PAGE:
Backlash ends Australian backpacker murder tours
An Australian ghost tour company has ceased visits to the forest where a notorious serial killer buried the remains of young backpackers, following a backlash over the idea which has been labelled "horrendous".
Goulburn Ghost Tours recently added the night-time visits to the Belanglo State Forest, where killer Ivan Milat dumped the bodies of young travellers more than 20 years ago, to its other tours.
But it said late Tuesday that the "extreme terror tour" to Belanglo, southwest of Sydney, where the bodies of two Britons, three Germans and two Australians were found in the 1990s, were cancelled for good.
"From here on in, we will not be running Belanglo tours," Louise Edwards told Channel Ten's The Project.
Edwards said ghost tours were controversial, because "people believe in ghosts or they don't so we are used to a little bit of controversy".
But in hindsight she said the marketing of the "extreme terror" tours, which had included lines such as "Once you enter Belanglo State Forest you may never come out", was not up to scratch.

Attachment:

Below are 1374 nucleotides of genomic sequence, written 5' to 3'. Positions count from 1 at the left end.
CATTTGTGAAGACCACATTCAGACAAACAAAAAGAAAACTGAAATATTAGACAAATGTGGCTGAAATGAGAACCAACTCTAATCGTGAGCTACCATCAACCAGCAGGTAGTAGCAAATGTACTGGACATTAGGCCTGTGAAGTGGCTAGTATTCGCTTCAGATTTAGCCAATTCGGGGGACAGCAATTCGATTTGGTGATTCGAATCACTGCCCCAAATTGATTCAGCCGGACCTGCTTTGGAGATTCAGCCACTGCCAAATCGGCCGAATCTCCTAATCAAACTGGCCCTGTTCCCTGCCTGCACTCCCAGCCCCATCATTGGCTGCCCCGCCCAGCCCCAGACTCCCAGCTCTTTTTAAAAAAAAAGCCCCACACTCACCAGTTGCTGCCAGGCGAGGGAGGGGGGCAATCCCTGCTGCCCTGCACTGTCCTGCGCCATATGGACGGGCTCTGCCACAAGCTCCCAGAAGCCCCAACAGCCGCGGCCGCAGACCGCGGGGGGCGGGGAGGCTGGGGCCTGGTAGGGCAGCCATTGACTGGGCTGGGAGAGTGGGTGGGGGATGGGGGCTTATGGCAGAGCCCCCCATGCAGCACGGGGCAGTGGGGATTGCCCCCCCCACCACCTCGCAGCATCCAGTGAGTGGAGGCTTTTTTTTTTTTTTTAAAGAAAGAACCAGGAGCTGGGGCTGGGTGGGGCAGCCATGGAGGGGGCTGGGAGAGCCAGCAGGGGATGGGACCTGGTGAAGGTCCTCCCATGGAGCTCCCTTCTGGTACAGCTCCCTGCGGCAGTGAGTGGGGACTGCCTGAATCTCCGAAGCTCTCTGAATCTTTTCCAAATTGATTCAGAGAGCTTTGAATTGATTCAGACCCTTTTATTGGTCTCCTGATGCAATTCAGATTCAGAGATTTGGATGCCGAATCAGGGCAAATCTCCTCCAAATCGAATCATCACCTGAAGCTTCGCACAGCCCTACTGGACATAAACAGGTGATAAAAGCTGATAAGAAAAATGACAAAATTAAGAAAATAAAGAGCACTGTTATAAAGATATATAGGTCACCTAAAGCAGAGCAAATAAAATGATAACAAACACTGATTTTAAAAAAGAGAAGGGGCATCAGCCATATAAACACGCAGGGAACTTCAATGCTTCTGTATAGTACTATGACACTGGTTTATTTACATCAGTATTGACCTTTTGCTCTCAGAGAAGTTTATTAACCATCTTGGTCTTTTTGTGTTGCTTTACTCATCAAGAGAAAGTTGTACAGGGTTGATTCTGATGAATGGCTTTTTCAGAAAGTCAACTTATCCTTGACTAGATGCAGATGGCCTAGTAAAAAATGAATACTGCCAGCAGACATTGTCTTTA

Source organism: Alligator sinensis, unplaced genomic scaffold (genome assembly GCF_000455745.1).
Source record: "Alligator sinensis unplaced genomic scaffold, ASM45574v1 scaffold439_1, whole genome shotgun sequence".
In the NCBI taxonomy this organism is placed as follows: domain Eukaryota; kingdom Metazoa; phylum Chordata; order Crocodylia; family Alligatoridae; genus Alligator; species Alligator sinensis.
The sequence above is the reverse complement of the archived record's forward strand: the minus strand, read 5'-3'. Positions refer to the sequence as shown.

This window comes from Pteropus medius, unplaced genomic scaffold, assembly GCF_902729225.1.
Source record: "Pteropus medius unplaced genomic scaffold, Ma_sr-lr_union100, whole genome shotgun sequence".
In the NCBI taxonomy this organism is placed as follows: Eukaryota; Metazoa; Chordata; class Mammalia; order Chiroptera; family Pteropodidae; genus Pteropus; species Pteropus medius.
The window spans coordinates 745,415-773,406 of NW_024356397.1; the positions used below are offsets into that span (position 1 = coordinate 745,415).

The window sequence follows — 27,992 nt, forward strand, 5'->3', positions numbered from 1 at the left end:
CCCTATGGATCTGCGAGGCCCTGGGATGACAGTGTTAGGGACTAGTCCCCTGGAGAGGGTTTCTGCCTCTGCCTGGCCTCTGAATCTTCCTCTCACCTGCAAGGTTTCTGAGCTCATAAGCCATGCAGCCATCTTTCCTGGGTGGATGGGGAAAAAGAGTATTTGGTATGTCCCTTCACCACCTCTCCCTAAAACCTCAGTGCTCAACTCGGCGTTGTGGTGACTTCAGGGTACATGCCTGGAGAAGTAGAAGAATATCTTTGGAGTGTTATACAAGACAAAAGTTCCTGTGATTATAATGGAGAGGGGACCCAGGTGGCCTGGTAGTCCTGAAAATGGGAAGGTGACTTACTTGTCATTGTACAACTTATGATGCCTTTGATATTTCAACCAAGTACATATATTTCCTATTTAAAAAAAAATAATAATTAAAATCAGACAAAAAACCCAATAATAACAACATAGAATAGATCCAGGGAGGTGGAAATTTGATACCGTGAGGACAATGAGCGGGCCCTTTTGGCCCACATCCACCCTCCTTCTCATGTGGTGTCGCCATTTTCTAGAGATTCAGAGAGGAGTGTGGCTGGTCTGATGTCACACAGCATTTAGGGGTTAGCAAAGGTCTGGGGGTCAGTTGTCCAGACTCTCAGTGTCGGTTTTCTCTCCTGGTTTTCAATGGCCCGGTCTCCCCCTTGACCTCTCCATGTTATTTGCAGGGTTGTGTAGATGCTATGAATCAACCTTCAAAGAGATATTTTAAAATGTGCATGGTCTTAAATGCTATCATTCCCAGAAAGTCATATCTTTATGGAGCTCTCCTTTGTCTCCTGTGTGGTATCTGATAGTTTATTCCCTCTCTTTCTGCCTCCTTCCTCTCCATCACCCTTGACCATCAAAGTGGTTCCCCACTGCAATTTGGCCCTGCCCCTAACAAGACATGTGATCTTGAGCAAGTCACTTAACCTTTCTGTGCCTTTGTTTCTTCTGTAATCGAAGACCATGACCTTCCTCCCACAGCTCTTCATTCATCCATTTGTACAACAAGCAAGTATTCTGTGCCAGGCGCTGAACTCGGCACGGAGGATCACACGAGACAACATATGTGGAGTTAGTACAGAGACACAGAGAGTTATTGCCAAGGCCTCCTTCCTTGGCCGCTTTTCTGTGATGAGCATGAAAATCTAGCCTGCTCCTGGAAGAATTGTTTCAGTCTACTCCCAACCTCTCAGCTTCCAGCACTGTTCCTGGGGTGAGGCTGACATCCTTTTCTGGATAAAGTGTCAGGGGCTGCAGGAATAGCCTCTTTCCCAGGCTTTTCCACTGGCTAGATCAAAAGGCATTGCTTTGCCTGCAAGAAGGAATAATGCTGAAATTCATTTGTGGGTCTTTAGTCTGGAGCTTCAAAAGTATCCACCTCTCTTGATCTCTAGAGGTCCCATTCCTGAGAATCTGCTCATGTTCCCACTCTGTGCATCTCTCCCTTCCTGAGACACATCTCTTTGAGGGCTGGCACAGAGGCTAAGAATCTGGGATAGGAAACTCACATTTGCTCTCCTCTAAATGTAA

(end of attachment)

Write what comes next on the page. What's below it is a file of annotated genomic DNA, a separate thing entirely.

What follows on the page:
Milat is serving consecutive life sentences for the murders of the seven backpackers which horrified Australia, and New South Wales state Premier Mike Baird described the tours as "completely and utterly outrageous".
"It's not only in bad taste, it's just terrible," he said on Tuesday. "Horrendous."
Milat was convicted following sensational evidence from Paul Onions, a British hitchhiker who escaped death in 1990 by jumping out of Milat's vehicle when he pulled a gun on him.
© 2015 AFP